Research Culture in Sri Lanka

The creation and dissemination of knowledge through research has long been recognized as an essential requirement for a country’s healthy economy and living standard of its nation. A nation’s overall capacity may depend considerably on the outcome of its research. Research helps to bring the material improvements via novel and improved products and services thus identifying and solving practical issues. Further, it provides insights and new ideas that enrich human understanding of various social, economic, and cultural aspects. In general, universities are highly recognized as centers of knowledge, production, and transmission, and play a critical and vital role in knowledge creation, skill development and value creation, which are essential elements in achieving a sustainable future, and one major contribution amongst it all is conducting research as a part of knowledge creation and dissemination.

A country’s research capacity could be measured on the allocation of funds of gross domestic product spent on research, number of researchers, number of publications in refereed journals and number of patents (The World Bank Group, 2018). It is estimated that Sri Lanka allocated 0.11 percent of its Gross Domestic Product (GDP) for research in 2013 whereas the world average is 2.23 percent (The World Bank Group, 2018).

The present Sri Lankan higher education framework is constituted by 16 state universities, 18 postgraduate and independent institutes, and hundreds of recognized higher educational institutes governed by the private sector (UGC, 2017), in addition lot of private institutions are currently operating in providing foreign degree programs. In the higher education system of Sri Lanka, many degree programs have been designed in such a way that undergraduates get the opportunity of exposing themselves to academic research under the full supervision of lecturers. The researching culture that gets started from this stage then gets continued with their next academic qualifications including the postgraduates and, even when they enter the corporate sector. The list of main Sri Lanka universities is given below and are governed by the University Grants Commission. They facilitate higher education in Science, Medicine, Engineering, Information Technology, Agriculture, Social & Humanities science, and other sectors. Each university could be seen stand for its unique degree program.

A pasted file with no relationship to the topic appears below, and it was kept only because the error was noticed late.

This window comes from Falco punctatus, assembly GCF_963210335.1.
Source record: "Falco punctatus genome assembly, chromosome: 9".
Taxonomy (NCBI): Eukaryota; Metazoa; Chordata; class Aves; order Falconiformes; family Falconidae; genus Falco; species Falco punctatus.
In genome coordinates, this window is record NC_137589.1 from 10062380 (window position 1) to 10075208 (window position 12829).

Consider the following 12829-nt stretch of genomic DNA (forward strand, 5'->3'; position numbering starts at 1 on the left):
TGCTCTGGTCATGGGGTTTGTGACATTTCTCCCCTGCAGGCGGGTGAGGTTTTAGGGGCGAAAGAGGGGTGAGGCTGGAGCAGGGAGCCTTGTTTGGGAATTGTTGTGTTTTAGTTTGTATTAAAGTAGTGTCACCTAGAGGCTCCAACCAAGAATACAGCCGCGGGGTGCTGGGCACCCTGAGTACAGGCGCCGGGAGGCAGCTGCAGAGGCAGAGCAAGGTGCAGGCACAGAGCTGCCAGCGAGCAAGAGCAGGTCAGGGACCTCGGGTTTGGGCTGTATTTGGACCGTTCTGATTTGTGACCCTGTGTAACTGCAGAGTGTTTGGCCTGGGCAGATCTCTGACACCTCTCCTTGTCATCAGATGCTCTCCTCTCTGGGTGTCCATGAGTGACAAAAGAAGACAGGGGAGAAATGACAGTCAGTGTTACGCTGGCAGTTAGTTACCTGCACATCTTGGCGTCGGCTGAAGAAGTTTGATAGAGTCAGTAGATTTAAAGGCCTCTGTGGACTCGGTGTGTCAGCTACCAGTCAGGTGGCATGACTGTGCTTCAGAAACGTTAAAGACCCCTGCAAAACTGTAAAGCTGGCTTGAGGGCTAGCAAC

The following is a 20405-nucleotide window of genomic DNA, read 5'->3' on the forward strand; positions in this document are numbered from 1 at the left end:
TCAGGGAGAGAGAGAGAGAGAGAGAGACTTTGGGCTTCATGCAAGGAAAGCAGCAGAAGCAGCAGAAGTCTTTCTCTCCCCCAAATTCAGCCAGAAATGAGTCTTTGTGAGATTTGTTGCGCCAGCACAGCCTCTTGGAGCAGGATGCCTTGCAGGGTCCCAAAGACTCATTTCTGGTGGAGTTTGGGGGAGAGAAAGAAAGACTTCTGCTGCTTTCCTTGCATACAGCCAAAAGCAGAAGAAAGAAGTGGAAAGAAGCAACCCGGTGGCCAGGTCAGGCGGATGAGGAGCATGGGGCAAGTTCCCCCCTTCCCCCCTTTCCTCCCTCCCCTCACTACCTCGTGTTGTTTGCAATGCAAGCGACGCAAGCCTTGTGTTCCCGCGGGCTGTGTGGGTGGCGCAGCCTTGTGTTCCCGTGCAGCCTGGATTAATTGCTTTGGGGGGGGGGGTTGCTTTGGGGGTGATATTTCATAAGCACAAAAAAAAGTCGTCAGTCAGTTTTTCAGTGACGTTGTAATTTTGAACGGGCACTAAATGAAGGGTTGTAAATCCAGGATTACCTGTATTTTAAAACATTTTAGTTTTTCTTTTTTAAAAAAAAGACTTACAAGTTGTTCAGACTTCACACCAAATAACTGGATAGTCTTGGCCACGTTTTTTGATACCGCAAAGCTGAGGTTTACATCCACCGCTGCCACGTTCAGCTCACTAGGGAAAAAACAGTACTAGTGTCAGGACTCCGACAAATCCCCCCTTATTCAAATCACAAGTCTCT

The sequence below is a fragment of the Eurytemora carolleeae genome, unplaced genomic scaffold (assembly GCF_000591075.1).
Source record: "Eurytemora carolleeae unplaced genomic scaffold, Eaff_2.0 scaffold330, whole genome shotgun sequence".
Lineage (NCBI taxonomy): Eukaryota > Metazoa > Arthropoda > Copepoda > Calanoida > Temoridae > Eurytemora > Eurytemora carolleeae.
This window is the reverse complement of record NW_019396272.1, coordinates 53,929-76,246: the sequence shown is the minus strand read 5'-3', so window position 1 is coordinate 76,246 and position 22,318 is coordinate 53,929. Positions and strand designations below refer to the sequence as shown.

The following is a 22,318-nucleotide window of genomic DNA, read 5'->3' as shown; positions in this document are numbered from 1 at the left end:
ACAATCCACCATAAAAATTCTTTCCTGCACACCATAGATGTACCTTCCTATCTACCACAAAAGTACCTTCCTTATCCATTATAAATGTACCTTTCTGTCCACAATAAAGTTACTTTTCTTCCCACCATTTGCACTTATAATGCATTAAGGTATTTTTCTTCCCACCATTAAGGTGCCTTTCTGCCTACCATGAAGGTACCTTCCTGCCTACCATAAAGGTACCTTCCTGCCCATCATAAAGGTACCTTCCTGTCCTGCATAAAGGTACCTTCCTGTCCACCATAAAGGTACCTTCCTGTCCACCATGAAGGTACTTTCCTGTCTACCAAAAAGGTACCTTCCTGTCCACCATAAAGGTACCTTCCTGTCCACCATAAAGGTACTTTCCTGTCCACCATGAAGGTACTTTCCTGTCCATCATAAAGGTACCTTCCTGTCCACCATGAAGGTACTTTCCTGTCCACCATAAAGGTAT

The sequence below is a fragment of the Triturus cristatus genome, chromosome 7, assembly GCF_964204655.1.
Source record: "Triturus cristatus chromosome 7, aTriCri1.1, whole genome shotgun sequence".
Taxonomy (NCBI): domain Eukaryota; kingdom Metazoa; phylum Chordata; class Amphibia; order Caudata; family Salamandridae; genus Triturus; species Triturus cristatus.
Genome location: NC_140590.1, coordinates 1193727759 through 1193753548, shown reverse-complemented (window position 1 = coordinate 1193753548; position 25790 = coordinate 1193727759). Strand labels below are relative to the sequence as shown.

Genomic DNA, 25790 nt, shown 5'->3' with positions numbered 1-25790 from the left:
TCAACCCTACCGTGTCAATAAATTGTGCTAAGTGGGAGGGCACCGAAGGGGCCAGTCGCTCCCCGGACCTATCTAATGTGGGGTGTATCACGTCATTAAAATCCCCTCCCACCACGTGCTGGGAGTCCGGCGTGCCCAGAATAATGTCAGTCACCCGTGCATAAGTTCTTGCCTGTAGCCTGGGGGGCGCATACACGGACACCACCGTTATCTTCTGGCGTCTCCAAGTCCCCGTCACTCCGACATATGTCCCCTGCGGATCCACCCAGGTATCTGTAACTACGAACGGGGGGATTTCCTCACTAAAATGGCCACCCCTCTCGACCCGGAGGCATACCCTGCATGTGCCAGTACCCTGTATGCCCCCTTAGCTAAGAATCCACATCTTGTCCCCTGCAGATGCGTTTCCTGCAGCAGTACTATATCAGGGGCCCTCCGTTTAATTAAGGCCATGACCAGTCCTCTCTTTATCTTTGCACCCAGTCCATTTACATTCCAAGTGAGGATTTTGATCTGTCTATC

In 2021, the University of Colombo achieved the 496th rank in the Asian region and ranked to the 2509th position in the Webometrics Ranking of Universities which measures the number of academic papers published in high impact international journals. As of July 2020, the University of Colombo was announced as the top-ranking university in Sri Lanka by the MOHE of Sri Lanka ( In addition, the University of Peradeniya has been quoted as the Best researcher by Research Gate in 2010 and achieved the 1426th rank in University Rankings for Academic Performance (Sirimane, 2014).

According to a recent paper published in the journal PLoS Biology, Stanford University has ranked three academics from the University of Colombo among the top 2% of scientists globally. View here.

  • Emeritus Professor Kamini Mendis
  • Emeritus Professor W D Ratnasooriya
  • Professor Senaka Rajapakse

This study has classified the scientists based on their career-long citation impact until the end of 2019. The study has listed a total of 15 scientists from Sri Lanka.

Prof. Meththika Vithanage and Dr Anushka Rajapaksha, academics from the Faculty of Science, the University of Sri Jayewardenepura were listed in the global top 2% citation ranking list for the single-year impact for 2017 and 2019. Prof. Meththika Vithanage, a Professor in Natural Resources under the Office of the Dean/Faculty of Applied Sciences listed in top 2% for 2017 and 2019 while Dr Anushka Rajapaksha, a member of the Instrument Center staff, FAS, USJ is listed for 2019 single-year impact. View here.

Sri Lanka is well known for its high literacy rate and having a high literacy rate may be an added advantage in going for a much richer research culture in the future. Globally recognized achievements of the Sri Lankan researches can be heard from different parts of the world and those are related to many diverse fields, including new discoveries, new concepts and theory etc. Sri Lanka own a researching culture that get started from undergraduate level and then get continued with their next academic qualifications including the post graduates and, next to the corporate sector. However, as a country it is necessary to take serious efforts to take these researches and new discoveries to the world. Thus, the solid and prominent role of the today’s researcher will inspire the future researchers of the country.